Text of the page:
Whether you are concerned about animal welfare, your health or the environment, the scientific evidence to reduce your meat intake is overwhelming. Unsurprisingly people who love eating meat and people who make a living from selling it aren’t keen on hearing any of this. There are also a number of arguments out there telling us that almonds are worse than veal and avocados are damaging the planet more than the destruction of the Amazon for farming land.
As ever at ukgoinggreen.com, we like to empower you with credible information that helps you distinguish between fact and fiction, so here are eight arguments for eating meat, debunked:
1. Myth: A lot of farmland can only be used for grazing sheep & cattle
Pasture can be used to grow trees, which lock up carbon and provide rewilding land for the restoration of nature. Bio energy crops can be grown to replace fossil fuels.
There are a huge amount of crops and plants already being grown, more than enough to feed the whole nation and they are currently being fed to the animals we keep as livestock.
2. Myth: We need animals to convert plants into protein for us to eat
Despite the modern rhetoric that we need to be supplementing our protein regularly, there is no lack of protein.
In rich nations, such as the UK, people typically eat 20-50% more protein than they need. All of our protein needs can be met by beans, lentils, grain and nuts.
Anyone in any doubt, can look up the growing number of vegan body builders, who manage to grow large amounts of muscle mass on plant protein alone.
3. Myth: Soya milk & tofu are destroying the Amazon
More than 96% of the soy grown in the Amazon is used as feed for chickens, cows and pigs. The vast majority of soy grown in Brazil is also genetically modified and banned for human consumption in most countries so isn’t used to make our tofu and soya milk.
4. Myth: Plant milk causes environmental problems
Whilst it’s true that some unregulated farming has caused issues that need addressing, soya and almond milk have lower carbon emissions, and use less land and water than cow’s milk and the unethical practices around dairy farming are well documented.
The milk with the lowest footprint is that made from oats.
5. Myth: Vegans don’t get enough B12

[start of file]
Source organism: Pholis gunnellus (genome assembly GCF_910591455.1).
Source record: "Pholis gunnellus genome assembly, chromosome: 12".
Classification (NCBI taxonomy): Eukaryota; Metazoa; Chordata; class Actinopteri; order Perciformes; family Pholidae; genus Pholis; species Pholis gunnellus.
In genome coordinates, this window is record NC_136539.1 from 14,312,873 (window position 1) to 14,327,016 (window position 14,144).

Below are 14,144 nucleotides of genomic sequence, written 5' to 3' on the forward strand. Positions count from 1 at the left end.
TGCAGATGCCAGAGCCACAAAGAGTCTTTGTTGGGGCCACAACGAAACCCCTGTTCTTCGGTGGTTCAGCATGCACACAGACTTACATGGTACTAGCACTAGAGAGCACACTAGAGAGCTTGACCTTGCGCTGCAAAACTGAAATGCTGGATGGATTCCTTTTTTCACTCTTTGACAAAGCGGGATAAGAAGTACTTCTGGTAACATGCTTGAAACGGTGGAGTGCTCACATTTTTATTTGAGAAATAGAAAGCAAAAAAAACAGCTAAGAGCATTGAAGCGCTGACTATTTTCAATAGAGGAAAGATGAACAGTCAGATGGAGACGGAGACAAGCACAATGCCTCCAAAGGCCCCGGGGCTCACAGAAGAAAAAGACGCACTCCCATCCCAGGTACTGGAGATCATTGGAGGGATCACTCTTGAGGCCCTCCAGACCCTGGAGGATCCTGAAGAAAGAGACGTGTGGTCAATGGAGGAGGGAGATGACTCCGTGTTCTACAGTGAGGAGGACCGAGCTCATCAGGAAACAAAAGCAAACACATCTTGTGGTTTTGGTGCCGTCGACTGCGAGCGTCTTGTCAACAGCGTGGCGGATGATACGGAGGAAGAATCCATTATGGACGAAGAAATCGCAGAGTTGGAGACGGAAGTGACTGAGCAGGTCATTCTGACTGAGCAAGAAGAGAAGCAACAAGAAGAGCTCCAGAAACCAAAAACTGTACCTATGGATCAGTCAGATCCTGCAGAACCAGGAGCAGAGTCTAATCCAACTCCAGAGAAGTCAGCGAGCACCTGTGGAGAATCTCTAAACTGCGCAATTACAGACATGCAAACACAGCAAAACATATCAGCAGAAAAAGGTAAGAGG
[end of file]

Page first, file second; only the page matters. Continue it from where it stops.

This is very easily fixed with a B12 supplement, which isn’t ideal, but did you know that 90% of B12 supplements are actually fed to livestock. As the B12 in the soil, which the animals would require, has been depleted by pesticides.
It’s also worth noting that a significant percentage of meat-eating adults have insufficient levels of B12, despite their meat being supplemented with the vitamin.
6. Myth: Meat alternatives are very unhealthy
Whilst meat free burgers and sausages are processed and high in salt, and not to be eaten every day, they’re still considered to be healthier than the meat alternatives, as well as being higher in fibre. Unless meat eaters are eating a 100% whole foods, unprocessed diet, the plant based options remain useful alternatives.
Environmentally speaking, there is no question that replacing a beef burger with a plant-based burger, is better for the planet.
7. Myth: Plant based diets kill millions of insects
It’s a terribly sad, and worrying, fact that insects and bees are in decline across the planet. The wild habitat that was home to these creatures is subject to destruction for meat production and pesticide use. Anyone genuinely worried about insects should opt for a plant based, organic diet.
8. Myth: Animal farmers would be unemployed if we all stopped eating meat
Livestock farming is hugely subsidised by the government, using taxpayers’ money, unlike arable farming. This huge sum of money could be used for carbon capture, renewable energy or supporting sustainable plant-based foods.
Ultimately, we all know we should probably reduce our meat consumption. By cutting down by a few meals a week it will have a significant positive impact on your health and our planet. Yes, plant crop production has issues as well, but that’s no reason to opt for eating meat instead, it means we should be researching ways to streamline plant foods and sustainable diets.